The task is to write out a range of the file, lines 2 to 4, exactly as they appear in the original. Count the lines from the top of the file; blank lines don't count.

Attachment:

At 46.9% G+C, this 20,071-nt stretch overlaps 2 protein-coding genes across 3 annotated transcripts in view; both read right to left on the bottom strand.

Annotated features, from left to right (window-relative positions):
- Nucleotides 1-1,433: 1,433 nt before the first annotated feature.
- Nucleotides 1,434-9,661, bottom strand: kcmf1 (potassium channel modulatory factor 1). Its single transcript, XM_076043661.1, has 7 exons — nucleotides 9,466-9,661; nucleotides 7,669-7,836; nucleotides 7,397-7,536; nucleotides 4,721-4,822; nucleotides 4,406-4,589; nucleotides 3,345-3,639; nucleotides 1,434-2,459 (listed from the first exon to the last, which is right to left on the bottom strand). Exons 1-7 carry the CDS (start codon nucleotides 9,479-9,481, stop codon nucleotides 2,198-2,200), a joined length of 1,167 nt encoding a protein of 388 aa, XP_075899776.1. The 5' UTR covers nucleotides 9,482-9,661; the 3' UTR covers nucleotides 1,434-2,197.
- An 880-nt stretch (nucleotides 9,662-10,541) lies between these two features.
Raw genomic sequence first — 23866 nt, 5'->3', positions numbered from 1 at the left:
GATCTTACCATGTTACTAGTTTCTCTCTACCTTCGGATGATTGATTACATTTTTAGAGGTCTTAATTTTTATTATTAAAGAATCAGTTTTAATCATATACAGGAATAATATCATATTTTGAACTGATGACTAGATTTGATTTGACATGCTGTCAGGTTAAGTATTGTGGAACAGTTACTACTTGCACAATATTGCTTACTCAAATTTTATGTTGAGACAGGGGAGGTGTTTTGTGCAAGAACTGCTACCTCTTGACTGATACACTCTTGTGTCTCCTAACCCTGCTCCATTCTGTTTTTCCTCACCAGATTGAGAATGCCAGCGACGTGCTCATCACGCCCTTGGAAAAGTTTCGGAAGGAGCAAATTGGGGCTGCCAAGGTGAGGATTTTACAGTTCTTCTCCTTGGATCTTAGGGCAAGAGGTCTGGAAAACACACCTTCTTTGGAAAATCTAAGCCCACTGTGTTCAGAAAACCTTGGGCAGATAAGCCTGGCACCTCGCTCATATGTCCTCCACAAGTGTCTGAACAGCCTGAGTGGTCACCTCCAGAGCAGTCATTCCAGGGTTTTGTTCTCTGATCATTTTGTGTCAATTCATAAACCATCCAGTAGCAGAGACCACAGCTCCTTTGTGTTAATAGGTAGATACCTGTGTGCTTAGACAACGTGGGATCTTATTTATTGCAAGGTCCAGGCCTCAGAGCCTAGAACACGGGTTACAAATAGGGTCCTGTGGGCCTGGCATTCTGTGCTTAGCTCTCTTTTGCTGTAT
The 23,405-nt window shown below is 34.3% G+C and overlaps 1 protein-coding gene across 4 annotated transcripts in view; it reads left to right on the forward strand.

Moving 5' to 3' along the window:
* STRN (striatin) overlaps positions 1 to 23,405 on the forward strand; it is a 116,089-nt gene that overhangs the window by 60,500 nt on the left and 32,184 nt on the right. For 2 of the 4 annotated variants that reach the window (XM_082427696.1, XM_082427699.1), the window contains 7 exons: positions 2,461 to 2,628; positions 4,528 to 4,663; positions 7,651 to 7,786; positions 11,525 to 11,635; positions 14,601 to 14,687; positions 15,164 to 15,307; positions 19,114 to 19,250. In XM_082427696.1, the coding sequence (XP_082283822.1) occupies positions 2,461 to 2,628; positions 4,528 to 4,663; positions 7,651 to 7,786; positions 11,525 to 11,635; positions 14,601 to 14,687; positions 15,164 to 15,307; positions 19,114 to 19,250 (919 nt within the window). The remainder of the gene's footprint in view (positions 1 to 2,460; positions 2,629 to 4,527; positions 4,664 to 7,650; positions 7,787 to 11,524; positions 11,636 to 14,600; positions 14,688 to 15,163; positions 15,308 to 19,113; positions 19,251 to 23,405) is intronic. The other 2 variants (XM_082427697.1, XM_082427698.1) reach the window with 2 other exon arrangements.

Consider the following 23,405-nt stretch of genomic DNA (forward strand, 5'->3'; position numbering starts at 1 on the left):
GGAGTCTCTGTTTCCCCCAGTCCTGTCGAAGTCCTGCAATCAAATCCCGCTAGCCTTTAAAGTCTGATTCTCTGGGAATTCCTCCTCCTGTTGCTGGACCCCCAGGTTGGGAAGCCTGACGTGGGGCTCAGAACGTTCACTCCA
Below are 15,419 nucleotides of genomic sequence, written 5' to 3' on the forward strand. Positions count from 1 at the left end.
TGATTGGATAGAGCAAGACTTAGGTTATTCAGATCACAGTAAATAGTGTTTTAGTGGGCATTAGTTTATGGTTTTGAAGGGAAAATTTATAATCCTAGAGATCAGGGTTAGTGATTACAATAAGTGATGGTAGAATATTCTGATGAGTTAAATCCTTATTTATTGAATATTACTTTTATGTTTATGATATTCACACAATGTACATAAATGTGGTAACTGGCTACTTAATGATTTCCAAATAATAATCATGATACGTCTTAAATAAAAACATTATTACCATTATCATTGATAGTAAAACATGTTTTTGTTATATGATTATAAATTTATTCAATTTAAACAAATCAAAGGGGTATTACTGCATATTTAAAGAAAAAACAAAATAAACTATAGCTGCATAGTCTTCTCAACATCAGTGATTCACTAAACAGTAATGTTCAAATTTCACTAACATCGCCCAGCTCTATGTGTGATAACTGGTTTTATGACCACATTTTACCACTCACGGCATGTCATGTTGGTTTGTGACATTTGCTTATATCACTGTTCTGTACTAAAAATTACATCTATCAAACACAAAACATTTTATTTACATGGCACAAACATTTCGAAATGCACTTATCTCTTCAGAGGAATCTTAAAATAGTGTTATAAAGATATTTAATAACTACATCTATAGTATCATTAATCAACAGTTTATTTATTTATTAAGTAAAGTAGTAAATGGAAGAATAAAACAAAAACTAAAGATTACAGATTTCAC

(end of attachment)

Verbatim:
Annotated features, from left to right (window-relative positions):
- Nucleotides 1-1,433: 1,433 nt before the first annotated feature.
- Nucleotides 1,434-9,661, bottom strand: kcmf1 (potassium channel modulatory factor 1). Its single transcript, XM_076043661.1, has 7 exons — nucleotides 9,466-9,661; nucleotides 7,669-7,836; nucleotides 7,397-7,536; nucleotides 4,721-4,822; nucleotides 4,406-4,589; nucleotides 3,345-3,639; nucleotides 1,434-2,459 (listed from the first exon to the last, which is right to left on the bottom strand). Exons 1-7 carry the CDS (start codon nucleotides 9,479-9,481, stop codon nucleotides 2,198-2,200), a joined length of 1,167 nt encoding a protein of 388 aa, XP_075899776.1. The 5' UTR covers nucleotides 9,482-9,661; the 3' UTR covers nucleotides 1,434-2,197.